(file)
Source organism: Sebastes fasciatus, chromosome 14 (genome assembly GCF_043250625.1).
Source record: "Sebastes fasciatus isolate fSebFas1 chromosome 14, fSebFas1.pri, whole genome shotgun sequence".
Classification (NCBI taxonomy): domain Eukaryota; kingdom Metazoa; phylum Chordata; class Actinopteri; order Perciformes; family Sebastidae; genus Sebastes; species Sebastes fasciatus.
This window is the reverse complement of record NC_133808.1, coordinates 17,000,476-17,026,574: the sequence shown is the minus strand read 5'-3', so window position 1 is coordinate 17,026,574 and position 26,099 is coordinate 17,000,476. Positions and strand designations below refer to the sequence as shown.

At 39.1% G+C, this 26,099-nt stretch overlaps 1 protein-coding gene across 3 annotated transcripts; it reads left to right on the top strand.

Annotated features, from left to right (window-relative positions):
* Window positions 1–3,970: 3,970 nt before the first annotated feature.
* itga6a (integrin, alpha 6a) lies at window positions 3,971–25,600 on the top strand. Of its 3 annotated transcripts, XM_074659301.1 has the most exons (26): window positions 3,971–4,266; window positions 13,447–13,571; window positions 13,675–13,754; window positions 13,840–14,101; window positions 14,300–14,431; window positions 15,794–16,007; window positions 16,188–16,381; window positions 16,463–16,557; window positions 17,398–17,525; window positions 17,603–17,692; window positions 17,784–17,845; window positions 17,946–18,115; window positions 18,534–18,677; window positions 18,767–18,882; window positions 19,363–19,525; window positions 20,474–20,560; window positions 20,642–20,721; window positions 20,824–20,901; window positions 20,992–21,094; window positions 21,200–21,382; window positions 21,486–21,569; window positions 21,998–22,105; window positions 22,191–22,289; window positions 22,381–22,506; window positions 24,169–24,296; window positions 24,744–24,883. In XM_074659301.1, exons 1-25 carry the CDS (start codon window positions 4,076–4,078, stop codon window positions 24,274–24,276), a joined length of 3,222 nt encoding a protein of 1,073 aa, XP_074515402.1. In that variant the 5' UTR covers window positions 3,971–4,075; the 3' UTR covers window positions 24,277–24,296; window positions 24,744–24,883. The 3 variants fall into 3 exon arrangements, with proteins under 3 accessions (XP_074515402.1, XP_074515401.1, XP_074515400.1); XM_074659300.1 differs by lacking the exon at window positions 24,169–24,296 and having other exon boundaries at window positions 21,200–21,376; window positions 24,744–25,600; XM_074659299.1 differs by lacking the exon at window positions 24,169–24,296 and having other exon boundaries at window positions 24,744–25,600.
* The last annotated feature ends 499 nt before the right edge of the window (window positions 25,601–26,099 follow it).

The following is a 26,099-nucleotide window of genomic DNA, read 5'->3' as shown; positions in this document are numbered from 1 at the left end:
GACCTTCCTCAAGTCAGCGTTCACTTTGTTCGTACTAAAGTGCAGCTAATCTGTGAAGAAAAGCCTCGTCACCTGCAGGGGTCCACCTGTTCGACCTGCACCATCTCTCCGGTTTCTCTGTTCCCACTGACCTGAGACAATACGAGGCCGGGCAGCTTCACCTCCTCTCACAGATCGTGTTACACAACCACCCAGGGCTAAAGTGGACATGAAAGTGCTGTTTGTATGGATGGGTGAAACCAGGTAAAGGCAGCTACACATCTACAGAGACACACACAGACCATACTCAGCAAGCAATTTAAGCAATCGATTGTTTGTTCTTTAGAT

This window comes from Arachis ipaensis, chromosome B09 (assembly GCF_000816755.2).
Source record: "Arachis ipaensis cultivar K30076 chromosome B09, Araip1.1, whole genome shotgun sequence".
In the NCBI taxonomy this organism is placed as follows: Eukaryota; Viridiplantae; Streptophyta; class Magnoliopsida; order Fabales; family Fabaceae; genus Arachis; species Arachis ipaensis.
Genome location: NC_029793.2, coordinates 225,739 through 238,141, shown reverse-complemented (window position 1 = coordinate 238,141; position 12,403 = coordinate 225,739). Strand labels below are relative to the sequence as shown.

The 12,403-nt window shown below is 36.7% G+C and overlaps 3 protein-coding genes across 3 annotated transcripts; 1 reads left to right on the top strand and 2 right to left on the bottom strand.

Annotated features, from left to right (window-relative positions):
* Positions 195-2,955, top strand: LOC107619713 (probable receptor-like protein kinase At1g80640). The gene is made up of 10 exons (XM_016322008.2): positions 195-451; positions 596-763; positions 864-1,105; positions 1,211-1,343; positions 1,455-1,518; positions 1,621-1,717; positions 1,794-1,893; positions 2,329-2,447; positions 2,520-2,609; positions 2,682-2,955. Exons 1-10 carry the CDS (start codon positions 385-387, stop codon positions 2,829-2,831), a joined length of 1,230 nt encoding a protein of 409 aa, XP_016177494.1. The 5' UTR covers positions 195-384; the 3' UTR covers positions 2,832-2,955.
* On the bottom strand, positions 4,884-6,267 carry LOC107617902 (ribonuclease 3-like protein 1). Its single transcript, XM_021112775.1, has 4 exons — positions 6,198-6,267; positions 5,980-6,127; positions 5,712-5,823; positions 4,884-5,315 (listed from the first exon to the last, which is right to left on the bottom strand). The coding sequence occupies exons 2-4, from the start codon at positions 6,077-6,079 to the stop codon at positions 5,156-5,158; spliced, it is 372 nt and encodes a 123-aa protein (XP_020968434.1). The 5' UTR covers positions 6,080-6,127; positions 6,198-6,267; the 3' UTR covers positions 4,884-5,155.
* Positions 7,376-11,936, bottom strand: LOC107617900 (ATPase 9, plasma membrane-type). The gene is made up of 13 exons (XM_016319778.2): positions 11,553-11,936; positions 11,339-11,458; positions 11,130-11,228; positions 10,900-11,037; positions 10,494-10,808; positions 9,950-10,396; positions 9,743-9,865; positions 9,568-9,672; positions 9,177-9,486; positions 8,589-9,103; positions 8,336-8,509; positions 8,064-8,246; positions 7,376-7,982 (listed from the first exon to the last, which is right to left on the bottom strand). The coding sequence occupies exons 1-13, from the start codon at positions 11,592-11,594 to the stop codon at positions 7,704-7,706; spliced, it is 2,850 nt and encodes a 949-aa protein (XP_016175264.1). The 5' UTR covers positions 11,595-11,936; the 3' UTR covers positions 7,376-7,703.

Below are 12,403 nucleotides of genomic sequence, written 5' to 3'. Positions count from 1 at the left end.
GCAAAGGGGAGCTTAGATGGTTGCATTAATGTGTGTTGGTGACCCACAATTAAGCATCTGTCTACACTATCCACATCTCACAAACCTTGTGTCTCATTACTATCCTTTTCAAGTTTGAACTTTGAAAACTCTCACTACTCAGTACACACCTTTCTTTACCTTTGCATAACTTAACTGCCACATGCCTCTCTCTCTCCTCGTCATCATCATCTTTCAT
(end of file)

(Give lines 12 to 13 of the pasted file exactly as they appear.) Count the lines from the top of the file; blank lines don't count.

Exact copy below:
This window comes from Arachis ipaensis, chromosome B09 (assembly GCF_000816755.2).
Source record: "Arachis ipaensis cultivar K30076 chromosome B09, Araip1.1, whole genome shotgun sequence".